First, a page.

We have a website which lists machine parts by code number. These show in a paginated list:

/parts?page=1 has records 1 to 25 of 356736.

We use canonical, next, and prev links. The list may be filtered by brand or by (partial) code number, so /parts is the overall list, /parts?brand=brand-name is a sublist, and /parts?code=0.008 is another list. The, canonical, next, and prev links take this into account, so next and prev only change the page number (they retain the rest of the URL), while the canonical URL retains only relevant URL parameters.

Each individual part also has its own page, which is at /parts?part=[CodeNumber]. The URL may contain a bunch of other parameters relevant to filtering the list, which are used to supply backlinks to the list, but the canonical link is the simple, tidy URL. There are no next or prev links for individual part pages.

There is also /sitemap, a HTML which contains a link to each page, each product, and each part on the site. One massive long list. (It does link to the overall list of spare parts, but only to the first page thereof, not each page of the pagination.)

There is also /sitemap.xml, which is an XML sitemapindex linking to eight individual sitemaps, which between them contain all the URLs shown in the HTML sitemap.

Searching by part code returns inconsistent results.

For a few items, mostly those early in the list, Google brings us straight into that part’s unique page. For a few others, also early in the list, Google brings us to the correct page of the paginated list, which is a reasonable compromise.

For part codes in the middle of the list, Google brings us to /sitemap, which is not ideal but better than nothing.

And for part codes in the latter half of the list, Google doesn’t find them at all.

Is there anything I can do to improve our results?

While our SEO links (next, prev, and canonical) are correct on this list and have been for some time, canonical links in other parts of the site have been a bit messy till now (mostly, each page just pointed to itself, resulting in a certain amount of duplicate content). I fixed them today. Might that have an effect?

  • The idea was that people would come from Google straight to the relevant page. Failing that, they'd use our in-built search, which does work.
    – TRiG
    Dec 18, 2018 at 17:37

1 Answer 1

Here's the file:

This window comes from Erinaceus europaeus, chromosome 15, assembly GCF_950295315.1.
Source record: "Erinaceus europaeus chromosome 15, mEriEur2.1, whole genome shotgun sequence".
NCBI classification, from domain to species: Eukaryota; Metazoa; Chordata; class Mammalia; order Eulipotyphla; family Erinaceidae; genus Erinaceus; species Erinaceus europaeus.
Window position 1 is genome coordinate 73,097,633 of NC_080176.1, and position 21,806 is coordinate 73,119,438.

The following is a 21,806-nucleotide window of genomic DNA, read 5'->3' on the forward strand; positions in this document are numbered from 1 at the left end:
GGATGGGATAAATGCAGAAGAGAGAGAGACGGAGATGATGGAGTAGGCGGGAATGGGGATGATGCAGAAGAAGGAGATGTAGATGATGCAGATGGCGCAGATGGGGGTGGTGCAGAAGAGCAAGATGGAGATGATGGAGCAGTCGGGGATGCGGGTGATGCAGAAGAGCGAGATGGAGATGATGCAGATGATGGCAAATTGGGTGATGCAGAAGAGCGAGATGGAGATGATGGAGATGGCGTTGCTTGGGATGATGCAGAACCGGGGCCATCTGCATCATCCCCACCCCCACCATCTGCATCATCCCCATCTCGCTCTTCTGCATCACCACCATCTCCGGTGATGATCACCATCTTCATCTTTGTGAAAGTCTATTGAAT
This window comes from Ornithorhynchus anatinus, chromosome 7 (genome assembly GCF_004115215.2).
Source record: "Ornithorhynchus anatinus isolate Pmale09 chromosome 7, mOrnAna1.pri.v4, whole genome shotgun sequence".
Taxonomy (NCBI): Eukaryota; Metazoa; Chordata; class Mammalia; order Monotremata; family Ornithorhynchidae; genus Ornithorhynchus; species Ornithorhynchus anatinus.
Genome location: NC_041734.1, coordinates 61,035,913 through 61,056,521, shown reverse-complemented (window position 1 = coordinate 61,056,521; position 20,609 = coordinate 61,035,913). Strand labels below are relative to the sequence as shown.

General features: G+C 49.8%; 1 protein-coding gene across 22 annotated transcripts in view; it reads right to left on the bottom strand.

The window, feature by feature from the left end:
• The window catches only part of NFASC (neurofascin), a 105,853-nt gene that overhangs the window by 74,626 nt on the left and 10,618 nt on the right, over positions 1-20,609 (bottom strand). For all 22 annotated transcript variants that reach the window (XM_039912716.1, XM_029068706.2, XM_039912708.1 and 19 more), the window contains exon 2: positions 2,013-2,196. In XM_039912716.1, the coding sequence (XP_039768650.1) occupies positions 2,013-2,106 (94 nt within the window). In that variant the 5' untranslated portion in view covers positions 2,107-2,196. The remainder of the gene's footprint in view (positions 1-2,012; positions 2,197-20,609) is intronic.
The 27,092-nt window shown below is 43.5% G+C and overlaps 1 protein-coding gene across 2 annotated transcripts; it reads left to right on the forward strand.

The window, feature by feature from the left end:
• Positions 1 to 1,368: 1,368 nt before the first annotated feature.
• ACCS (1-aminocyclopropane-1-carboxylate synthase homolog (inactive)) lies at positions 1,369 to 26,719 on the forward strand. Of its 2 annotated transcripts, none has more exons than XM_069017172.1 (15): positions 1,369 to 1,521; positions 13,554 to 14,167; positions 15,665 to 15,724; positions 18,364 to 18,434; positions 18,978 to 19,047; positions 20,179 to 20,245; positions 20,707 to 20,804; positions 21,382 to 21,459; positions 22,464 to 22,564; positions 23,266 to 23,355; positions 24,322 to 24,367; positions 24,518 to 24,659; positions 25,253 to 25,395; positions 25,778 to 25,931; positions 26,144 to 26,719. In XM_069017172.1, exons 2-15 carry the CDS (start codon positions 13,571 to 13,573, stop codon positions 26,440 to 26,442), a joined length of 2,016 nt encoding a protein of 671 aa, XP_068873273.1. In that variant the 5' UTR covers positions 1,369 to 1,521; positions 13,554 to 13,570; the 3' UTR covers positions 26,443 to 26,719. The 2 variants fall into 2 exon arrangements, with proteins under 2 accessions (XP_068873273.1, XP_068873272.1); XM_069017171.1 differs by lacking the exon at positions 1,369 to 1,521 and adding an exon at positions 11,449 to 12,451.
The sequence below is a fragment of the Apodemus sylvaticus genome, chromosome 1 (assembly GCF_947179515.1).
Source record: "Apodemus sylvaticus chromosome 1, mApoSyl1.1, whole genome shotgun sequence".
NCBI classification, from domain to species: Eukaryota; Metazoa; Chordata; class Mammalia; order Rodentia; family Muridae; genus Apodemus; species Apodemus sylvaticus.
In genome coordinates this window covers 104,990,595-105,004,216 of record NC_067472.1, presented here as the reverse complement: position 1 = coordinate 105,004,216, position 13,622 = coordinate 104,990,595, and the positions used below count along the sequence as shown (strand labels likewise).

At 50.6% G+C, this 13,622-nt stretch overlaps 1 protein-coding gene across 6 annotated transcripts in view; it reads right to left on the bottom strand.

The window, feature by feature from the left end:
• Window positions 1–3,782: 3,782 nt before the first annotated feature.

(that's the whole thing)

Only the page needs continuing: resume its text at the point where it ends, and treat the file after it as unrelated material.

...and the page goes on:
You have created the worst possible site structure possible for both users and SEO. You have products that are 14,000 clicks away from the home page. Users and search engines like sites that are tightly linked. That is that every page is only a few clicks away from any other page.

Pagination is bad for SEO. It may get Googlebot to come crawl all your content, but it won't get much of that content indexed. Google indexes pages only when they have unique content; only when users are likely to search for that content; and only when the pages have enough PageRank. After just a couple pages of pagination almost all the Pagerank has been used up. That is why you are seeing only products near the beginning of the list get their product pages indexed.

Pagination is bad for usability. Only 1-2% of users ever interact with pagination. Almost all of those users only get to page 2. Implementing pagination is easy, but it won't help users get to the products they are interested in.

Sitemaps are also a red herring. They don't help SEO any more than pagination. See The Sitemap Paradox.

So, what should you do instead?

  1. Link each of your product pages to 10 to 50 other product pages. Create links that will help users; things like "people who bought this also bought", or "similar products". Not only will it help users but it will pass the PageRank through your site more efficiently. That is why this site has a "related questions" list on every question page.

  2. Implement site search. Users love site search. It is far better for users than pagination. (Great, I see from your comment that you already have this!)

  3. Implement faceted navigation. Allow users to be able to drill down within your product catalog on facets like price, brand, size, color, and features. It may also help SEO for Google to crawl a few facet pages such as "blue widgets." But prevent Googlebot from crawling very specific facet pages such as "1 inch BrandX blue widgets with robo-zoom"

  4. Link to a selection of your top products and your best categories on your home page. Your home page can easily support 200 links. This will help seed PageRank deeper into your site while giving users suggestions.

  • The problem is that these are machine parts. They have a brand and a code number, and that's it. I have no idea what most of them are. Someone looking for a spare part for his tractor isn't going to browse the site, they're going to type their exact part number into a search, and hope to land directly on the relevant page. I don't really expect anyone to page through the list.
    – TRiG
    Dec 18, 2018 at 17:57
  • (The search does work, yes. Ideally, we'd like to appear on search engines too. When we do appear on Google, we're often the only result, or one of two or three. Not many people are selling these things.)
    – TRiG
    Dec 18, 2018 at 17:58
  • Google also doesn't index pages with very little content. If you want to get indexed on Google you'll need more than just a brand name and a code number. Even details such as which tractor the part fits would be something. That would allow you to create "other parts for this tractor" listings. Dec 18, 2018 at 18:16
  • Hmm. We don't have that data, but I'll try asking for it.
    – TRiG
    Dec 18, 2018 at 18:35

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